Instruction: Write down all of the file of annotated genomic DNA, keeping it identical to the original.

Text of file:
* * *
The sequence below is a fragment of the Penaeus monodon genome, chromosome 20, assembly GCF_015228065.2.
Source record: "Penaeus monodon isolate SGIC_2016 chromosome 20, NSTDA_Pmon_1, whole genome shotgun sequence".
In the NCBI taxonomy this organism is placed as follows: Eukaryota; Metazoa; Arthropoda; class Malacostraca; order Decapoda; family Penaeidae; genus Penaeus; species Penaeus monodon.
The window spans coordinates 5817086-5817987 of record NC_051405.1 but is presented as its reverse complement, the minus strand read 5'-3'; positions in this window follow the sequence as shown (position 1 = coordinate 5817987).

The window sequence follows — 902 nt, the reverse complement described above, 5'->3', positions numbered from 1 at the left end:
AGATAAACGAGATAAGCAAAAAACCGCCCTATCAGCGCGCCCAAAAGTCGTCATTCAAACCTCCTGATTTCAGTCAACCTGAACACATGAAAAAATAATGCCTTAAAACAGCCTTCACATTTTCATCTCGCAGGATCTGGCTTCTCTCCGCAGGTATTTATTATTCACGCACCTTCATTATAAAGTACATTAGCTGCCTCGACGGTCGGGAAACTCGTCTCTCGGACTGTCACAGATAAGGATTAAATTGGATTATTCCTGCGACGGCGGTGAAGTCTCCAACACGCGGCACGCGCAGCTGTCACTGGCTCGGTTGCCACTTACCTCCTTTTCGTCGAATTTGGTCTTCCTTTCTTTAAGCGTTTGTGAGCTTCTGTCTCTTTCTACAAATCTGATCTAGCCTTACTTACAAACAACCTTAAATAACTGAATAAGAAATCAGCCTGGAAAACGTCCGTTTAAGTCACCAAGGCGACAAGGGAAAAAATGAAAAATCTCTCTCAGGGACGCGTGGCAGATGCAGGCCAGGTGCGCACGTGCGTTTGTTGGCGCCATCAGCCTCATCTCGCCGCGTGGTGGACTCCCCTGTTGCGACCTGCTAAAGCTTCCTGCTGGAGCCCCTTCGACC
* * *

The sequence below is a fragment of the Penaeus monodon genome, chromosome 20, assembly GCF_015228065.2.
Source record: "Penaeus monodon isolate SGIC_2016 chromosome 20, NSTDA_Pmon_1, whole genome shotgun sequence".
In the NCBI taxonomy this organism is placed as follows: Eukaryota; Metazoa; Arthropoda; class Malacostraca; order Decapoda; family Penaeidae; genus Penaeus; species Penaeus monodon.
The window spans coordinates 5817086-5817987 of record NC_051405.1 but is presented as its reverse complement, the minus strand read 5'-3'; positions in this window follow the sequence as shown (position 1 = coordinate 5817987).

The window sequence follows — 902 nt, the reverse complement described above, 5'->3', positions numbered from 1 at the left end:
AGATAAACGAGATAAGCAAAAAACCGCCCTATCAGCGCGCCCAAAAGTCGTCATTCAAACCTCCTGATTTCAGTCAACCTGAACACATGAAAAAATAATGCCTTAAAACAGCCTTCACATTTTCATCTCGCAGGATCTGGCTTCTCTCCGCAGGTATTTATTATTCACGCACCTTCATTATAAAGTACATTAGCTGCCTCGACGGTCGGGAAACTCGTCTCTCGGACTGTCACAGATAAGGATTAAATTGGATTATTCCTGCGACGGCGGTGAAGTCTCCAACACGCGGCACGCGCAGCTGTCACTGGCTCGGTTGCCACTTACCTCCTTTTCGTCGAATTTGGTCTTCCTTTCTTTAAGCGTTTGTGAGCTTCTGTCTCTTTCTACAAATCTGATCTAGCCTTACTTACAAACAACCTTAAATAACTGAATAAGAAATCAGCCTGGAAAACGTCCGTTTAAGTCACCAAGGCGACAAGGGAAAAAATGAAAAATCTCTCTCAGGGACGCGTGGCAGATGCAGGCCAGGTGCGCACGTGCGTTTGTTGGCGCCATCAGCCTCATCTCGCCGCGTGGTGGACTCCCCTGTTGCGACCTGCTAAAGCTTCCTGCTGGAGCCCCTTCGACC